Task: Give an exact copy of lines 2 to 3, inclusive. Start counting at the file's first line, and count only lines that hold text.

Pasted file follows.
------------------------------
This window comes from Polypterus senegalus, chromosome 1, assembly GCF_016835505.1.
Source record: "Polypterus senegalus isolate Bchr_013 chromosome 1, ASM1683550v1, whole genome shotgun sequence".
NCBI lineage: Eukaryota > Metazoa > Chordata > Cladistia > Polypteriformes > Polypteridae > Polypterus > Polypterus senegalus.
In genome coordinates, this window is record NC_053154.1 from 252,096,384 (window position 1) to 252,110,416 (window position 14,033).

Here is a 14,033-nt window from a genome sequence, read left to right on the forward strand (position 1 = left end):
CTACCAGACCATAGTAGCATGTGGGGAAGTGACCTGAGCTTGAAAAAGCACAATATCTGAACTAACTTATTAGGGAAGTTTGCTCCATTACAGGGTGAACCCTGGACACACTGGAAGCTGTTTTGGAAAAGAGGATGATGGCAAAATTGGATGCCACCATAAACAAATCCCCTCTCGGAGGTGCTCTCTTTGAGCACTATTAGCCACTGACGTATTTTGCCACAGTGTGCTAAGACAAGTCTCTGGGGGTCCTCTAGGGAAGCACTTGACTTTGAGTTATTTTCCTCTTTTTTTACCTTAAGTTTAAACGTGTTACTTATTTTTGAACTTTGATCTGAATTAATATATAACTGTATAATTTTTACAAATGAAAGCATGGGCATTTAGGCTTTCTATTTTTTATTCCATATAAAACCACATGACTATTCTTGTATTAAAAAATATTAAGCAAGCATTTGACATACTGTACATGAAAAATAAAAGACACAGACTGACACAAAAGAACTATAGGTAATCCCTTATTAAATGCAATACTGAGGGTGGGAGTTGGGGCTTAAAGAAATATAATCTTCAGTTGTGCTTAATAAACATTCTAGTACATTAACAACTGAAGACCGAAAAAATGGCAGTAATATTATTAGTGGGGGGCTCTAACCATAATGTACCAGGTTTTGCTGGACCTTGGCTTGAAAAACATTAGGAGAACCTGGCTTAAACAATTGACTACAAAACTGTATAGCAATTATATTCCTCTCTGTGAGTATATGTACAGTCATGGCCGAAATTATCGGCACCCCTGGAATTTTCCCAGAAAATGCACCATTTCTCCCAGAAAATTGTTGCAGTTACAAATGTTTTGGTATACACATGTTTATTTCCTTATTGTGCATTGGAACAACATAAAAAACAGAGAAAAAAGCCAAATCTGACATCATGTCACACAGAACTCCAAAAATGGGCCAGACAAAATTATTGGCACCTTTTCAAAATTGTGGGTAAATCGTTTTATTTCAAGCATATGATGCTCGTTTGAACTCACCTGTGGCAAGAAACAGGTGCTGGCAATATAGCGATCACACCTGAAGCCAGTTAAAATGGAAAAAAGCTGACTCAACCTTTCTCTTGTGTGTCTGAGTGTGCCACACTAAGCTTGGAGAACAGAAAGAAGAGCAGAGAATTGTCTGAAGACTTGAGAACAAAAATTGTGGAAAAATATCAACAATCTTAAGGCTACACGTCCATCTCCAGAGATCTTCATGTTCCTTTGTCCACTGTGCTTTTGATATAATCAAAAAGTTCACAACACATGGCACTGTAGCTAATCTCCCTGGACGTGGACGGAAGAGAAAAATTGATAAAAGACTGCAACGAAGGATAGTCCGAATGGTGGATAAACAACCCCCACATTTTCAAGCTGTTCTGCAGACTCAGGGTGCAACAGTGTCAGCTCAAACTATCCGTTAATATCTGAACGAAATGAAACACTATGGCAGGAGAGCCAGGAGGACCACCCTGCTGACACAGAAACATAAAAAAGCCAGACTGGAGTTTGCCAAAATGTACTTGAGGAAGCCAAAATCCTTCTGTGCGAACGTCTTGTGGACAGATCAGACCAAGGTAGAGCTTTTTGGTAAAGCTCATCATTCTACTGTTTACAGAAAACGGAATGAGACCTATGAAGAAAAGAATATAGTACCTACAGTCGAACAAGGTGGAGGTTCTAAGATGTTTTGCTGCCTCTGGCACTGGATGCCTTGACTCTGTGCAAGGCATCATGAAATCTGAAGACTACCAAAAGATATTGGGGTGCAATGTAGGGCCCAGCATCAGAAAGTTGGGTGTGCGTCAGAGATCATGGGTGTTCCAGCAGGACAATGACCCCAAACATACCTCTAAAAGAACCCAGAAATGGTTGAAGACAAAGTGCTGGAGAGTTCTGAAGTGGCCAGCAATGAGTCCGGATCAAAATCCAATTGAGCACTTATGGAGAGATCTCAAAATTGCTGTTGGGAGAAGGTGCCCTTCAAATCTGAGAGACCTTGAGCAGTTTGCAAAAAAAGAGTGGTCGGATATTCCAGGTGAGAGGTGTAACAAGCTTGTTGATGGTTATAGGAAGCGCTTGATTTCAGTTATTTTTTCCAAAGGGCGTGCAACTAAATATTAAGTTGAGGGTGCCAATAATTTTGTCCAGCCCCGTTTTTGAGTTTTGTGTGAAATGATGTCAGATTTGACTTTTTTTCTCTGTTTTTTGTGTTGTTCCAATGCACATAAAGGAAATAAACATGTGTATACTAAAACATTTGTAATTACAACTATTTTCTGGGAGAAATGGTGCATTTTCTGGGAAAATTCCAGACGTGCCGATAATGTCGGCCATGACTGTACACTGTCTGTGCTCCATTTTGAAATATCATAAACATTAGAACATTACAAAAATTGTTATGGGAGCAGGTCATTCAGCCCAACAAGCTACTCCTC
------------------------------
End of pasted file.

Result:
Source record: "Polypterus senegalus isolate Bchr_013 chromosome 1, ASM1683550v1, whole genome shotgun sequence".
NCBI lineage: Eukaryota > Metazoa > Chordata > Cladistia > Polypteriformes > Polypteridae > Polypterus > Polypterus senegalus.